Two types of passive radiation dosimeters of the radiochromic film and the alanine have been extensively and regularly applying for dose measurements in photon fields of medical X-rays and gamma-rays. This dissertation studies these two passive dosimeters for dose measurement in therapeutic beams of boron neutron capture therapy (BNCT), proton therapy, and carbon ion therapy. Responses of these two dosimeters irradiated with various particles differ from their photon responses. Therefore, this dissertation mainly investigates the relative effectiveness (RE) values of these two dosimeters for various particles in relation to photons, so as to make these dosimeters be used for dose measurement in the context of hadron therapy.
In the epithermal neutron beam used for BNCT, the neutron dose to a dosimeter is induced by the charged particle emission of neutron reactions, and the gamma-ray dose to a dosimeter is also caused by electrons that are produced from photon interactions in a matter. The BNCT beam is therefore a complex mixed field. This dissertation places the radiochromic film and the alanine in a PMMA phantom irradiated with the BNCT beam at the Tsing Hua Open-pool Reactor (THOR) for dose measurement, and uses a Monte Carlo code of MCNPX to perform calculations. In order to make the calculated results an auxiliary, those calculations adapted a calibrated neutron monitor and the general source definitions of neutrons and gamma-rays to determine the neutron REs of both dosimeters for the BNCT beam.
Since the radiochromic film is a two-dimensional (2D) dosimeter, this dissertation places a large piece of film in the PMMA phantom to measure the 2D distributions of the gamma-ray dose component of the BNCT beam. Regarding the determination of the neutron dose to the film, it can be divided into three steps: first was to measure the disintegrated radiations of the activated copper using the combination of the indirect neutron radiography (INR) and the image plate (IP), to retrieve the 2D distributions of the radioactivity over the activated copper, then use both MCNPX and the readings of the neutron monitor to calculate the neutron doses to the films on the central axis; lastly, the results of INR plate measurements were applied to expand the neutron doses to the film over the film’s area. Subtract the 2D distributions of the neutron doses from those of the photon equivalent doses to have the 2D distributions of the gamma-ray doses to the films. The measured results were generally in a good agreement with the calculated results of MCNPX. Meanwhile, if the composition of the neutron and gamma-ray sources is constant in the BNCT beam, the fractions of neutron and gamma-ray fluxes would not vary too much. Thus the distributions of the photon equivalent doses measured using the radiochromic films can be directly applied to the quality assurance (QA) procedure of the beam uniformity of the beam line. This dissertation also attempts to set up the criterion for the QA measurement.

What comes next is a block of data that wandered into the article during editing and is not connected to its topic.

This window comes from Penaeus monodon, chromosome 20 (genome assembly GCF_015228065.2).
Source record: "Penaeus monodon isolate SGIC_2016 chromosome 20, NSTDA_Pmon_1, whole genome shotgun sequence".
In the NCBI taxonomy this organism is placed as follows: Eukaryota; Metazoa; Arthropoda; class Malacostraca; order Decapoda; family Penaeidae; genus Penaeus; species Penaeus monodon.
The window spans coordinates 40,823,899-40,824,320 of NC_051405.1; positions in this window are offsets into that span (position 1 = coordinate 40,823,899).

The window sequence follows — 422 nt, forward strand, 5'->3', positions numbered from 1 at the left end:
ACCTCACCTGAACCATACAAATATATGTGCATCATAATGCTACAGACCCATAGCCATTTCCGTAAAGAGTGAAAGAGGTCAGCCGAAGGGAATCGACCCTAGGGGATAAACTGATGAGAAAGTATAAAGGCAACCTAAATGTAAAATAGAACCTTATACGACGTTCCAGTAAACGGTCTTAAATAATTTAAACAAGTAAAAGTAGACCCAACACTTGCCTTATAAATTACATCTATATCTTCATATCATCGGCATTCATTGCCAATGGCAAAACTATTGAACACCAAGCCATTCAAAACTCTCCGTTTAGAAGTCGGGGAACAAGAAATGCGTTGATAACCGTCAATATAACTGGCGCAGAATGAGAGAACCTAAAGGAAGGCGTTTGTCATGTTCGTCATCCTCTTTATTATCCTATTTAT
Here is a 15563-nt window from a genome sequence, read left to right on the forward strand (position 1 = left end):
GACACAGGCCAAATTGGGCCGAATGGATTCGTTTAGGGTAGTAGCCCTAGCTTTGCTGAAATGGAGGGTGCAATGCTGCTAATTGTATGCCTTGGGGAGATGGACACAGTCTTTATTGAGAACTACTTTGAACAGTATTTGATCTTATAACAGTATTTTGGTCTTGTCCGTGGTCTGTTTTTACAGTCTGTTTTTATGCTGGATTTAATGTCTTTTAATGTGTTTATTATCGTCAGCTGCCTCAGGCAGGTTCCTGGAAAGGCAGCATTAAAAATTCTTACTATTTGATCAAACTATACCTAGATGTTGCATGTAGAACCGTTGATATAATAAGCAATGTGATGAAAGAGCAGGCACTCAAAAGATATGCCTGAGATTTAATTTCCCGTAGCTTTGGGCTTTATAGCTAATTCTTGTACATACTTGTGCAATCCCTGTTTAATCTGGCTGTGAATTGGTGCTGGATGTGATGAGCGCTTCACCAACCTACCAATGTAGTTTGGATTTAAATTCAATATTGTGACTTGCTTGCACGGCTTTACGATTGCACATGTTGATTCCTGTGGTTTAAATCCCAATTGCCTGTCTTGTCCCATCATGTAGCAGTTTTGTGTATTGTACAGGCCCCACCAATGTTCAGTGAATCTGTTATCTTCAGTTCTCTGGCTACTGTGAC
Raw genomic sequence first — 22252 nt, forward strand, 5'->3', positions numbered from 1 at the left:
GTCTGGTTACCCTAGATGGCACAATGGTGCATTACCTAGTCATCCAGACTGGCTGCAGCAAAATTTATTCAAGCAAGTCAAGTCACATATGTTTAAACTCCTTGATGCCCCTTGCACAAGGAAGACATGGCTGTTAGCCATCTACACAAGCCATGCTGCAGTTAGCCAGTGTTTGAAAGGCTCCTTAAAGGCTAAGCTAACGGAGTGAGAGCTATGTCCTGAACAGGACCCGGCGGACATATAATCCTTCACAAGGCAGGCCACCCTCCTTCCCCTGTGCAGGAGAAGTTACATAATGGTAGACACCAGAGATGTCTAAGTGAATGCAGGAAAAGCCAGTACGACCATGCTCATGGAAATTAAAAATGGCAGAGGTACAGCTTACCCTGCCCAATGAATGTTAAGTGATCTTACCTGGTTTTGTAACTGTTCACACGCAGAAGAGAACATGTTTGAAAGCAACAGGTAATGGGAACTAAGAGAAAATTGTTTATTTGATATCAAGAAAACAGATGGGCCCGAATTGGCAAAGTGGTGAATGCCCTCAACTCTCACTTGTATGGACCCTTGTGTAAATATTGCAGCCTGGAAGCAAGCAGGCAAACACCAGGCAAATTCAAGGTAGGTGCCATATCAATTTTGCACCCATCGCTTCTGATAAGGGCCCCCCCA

Of the measurements in therapeutic beams of proton therapy and carbon ion therapy, this dissertation mainly discusses the RE values of both dosimeters located at the measured positions. First was to review and conclude the RE functions of energy of both dosimeters for protons, carbon ions, and other particles. In which the RE functions of energy of the film for particles were originated from related experiments, while those of the alanine were modeled and calculated using the track structure theory. Because the REs of these two dosimeters for particles depend on particle energy; hence, in order to determine the RE of the dosimeter at a specific measured position, the energy distribution of a certain particle must be known. This dissertation uses MCNPX to calculate the energy distributions of particle fluxes at different positions along the Bragg curves. Then the RE of the dosimeter placed at the certain position can be determined by using the dose weighted method with the energy function of RE. Owing to that the external ion beam therapy utilizes the doses in the region of the spread-out Bragg peak (SOBP) to treat, this dissertation therefore uses MCNPX to calculate Bragg curves of multiple energies in liquid water, and generates several SOBPs by sets of weighting factors that were referred to a literature. The RE of dosimeters at each position in the SOBP region was determined using the RE distribution along each Bragg curve. Results showed that the proton REs of both the radiochromic film and the alanine dosimeter are fixed values, which are around 0.96 for the film and almost unity for the alanine. As for the measurement in therapeutic carbon ion beams, not only the carbon ions but the sufficient nuclear fragments are present in the vicinity of the Bragg peaks. The magnitude of fragments depends on the incident carbon ion energy and measured position, thus it has to acquire the RE functions of energy for multiple particles to correct the REs of both dosimeters for specific position and incident energy before these two dosimeters can be used to measure the delivered dose of carbon ion therapy. However, it is so complicated that the dose measurement using these dosimeters will not be viable.
Accordingly, this dissertation has studied the RE values and practical usages of the aforesaid passive dosimeters applied to three therapeutic beams of hadron therapy.